In a legal malpractice matter, an Ohio state appellate court affirmed a trial court ruling granting summary judgment to defendant attorneys on the basis that plaintiff failed to present expert testimony establishing that defendants failed to exercise "the knowledge, skill, and ability ordinarily possessed and exercised by members of the legal profession." McWilliams v. Schumacher, 2013-Ohio-29, 2013 WL 118918 at *6. The court cited to Ohio law requiring expert testimony demonstrating the attorney's breach of his standard of care, in all cases except where the breach of care was 'obvious':
"[I]t is well settled in Ohio that in order to prevail on a legal malpractice claim a plaintiff must demonstrate, through expert testimony, by a preponderance of the evidence, that the representation of the attorney failed to meet the prevailing standard of care, and that the failure proximately caused damage or loss to the client. Zafirau v. Yelsky, 8th Dist. No. 89860, 2008-Ohio-1936, ¶ 27. Further, "the Supreme Court made it clear that there must be a causal connection between the lawyer's failure to perform and the resulting damage or loss." Jarrett v. Forbes, 8th Dist. No. 88867, 2007-Ohio-5072, ¶ 19, explaining Vahila v. Hall, 77 Ohio St.3d 421, 1997-Ohio-259, 674 N.E.2d 1164.
"Expert testimony is required to sustain a claim of legal malpractice, except where the alleged errors are so simple and obvious that it is not necessary for an expert's testimony to demonstrate the breach of the attorney's standard of care. Hirschberger v. Silverman, 80 Ohio App.3d 532, 538, 609 N.E.2d 1301 (6th Dist.1992); McInnis v. Hyatt Legal Clinics, 10 Ohio St .3d 112, 113, 461 N.E.2d 1295 (1984); Rice v. Johnson, 8th Dist. No. 63648, 1993 Ohio App. LEXIS 4109 (Aug. 26, 1993); Cross-Cireddu v. Rossi, 8th Dist. No. 77268, 2000 Ohio App. LEXIS 5480 (Nov. 22, 2000)."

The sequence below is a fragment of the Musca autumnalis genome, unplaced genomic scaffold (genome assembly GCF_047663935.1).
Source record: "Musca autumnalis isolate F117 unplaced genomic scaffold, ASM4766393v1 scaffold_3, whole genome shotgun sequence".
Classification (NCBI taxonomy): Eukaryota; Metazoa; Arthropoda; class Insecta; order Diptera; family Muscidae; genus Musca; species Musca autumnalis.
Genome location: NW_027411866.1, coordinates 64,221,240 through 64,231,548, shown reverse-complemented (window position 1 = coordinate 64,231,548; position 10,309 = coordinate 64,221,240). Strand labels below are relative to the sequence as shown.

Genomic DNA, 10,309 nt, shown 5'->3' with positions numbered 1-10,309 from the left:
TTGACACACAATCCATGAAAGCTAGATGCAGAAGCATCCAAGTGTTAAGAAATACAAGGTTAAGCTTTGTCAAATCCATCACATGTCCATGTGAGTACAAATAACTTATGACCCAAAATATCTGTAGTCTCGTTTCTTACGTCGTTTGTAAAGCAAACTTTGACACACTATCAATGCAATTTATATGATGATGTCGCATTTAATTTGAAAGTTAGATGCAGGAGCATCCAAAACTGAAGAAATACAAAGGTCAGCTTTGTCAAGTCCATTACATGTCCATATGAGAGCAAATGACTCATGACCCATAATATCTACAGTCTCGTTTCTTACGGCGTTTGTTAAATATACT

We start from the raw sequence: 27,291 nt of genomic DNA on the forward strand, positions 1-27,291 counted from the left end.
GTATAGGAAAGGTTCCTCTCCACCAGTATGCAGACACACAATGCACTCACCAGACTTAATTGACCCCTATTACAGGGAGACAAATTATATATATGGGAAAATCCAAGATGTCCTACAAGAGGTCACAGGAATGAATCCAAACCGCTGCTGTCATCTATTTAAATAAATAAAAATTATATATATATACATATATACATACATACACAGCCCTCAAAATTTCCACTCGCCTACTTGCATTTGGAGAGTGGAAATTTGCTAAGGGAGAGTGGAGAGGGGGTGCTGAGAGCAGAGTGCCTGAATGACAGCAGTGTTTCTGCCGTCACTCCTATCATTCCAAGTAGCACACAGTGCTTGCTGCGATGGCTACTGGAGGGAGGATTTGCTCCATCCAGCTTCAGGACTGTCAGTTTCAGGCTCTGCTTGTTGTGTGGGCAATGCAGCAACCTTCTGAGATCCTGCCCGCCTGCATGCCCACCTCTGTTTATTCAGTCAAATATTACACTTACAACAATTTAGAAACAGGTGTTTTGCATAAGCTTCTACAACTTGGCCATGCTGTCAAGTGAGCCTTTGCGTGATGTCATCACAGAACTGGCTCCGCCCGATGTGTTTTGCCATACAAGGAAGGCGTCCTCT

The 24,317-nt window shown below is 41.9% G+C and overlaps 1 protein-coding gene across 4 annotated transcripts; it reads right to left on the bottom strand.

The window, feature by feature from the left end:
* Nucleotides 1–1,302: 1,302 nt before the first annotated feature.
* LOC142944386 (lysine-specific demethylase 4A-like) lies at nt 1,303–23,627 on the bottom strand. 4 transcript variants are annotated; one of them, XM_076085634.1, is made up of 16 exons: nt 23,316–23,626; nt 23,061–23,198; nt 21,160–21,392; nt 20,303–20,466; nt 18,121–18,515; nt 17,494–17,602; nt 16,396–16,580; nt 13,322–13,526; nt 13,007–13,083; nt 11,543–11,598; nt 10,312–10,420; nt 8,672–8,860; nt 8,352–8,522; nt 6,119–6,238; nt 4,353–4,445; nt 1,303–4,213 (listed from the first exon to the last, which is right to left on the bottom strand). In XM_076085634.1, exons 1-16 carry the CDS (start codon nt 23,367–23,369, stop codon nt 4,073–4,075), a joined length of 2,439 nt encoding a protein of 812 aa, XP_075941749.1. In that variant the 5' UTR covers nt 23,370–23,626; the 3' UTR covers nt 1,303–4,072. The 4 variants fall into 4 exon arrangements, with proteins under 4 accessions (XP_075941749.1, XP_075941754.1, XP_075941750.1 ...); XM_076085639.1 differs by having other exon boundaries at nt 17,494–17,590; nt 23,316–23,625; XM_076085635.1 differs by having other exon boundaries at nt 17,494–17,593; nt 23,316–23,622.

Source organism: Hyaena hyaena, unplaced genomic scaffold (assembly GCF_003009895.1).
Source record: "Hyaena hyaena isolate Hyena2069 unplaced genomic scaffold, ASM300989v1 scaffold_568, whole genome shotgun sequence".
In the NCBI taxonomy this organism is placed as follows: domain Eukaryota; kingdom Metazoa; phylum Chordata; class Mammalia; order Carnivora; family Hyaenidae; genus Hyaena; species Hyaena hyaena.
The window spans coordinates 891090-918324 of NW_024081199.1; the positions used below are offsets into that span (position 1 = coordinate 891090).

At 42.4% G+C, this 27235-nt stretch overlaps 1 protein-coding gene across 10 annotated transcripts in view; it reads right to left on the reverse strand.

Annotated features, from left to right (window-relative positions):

McWilliams v. Schumacher, supra. In McWilliams, the plaintiff alleged that his former attorneys breached their duties by excluding him from settlement negotiations and handling the matter in a manner that did not meet professional standards. The appellate court upheld a trial court determination that, under these facts, the alleged act of malpractice was not obvious and required expert testimony to substantiate that malpractice had occurred.
James King's trial testimony as a legal expert has been praised by juries and judges for his unique ability to distill complex legal issues into understandable concepts. A graduate of Stanford Law School (Order of the Coif, Law Review), Mr. King has consistently qualified as an expert whenever his testimony has been offered. His 30+ years of experience and knowledge are reflected in his assignments: he has supervised and coordinated billion dollar litigation and has arbitrated or testified in over 250 legal fee and malpractice claims (with hundreds of millions of dollars at issue). Superior Court Judges have chosen Mr. King to work confidentially with them as a Special Master in a number of serious criminal cases, including homicide and judicial bribery. He has testified extensively in Federal and State Courts, and also has appeared as an expert before the U.S. Tax Court, the U.S. Patent and Trademark Office, and the High Court of Kenya.
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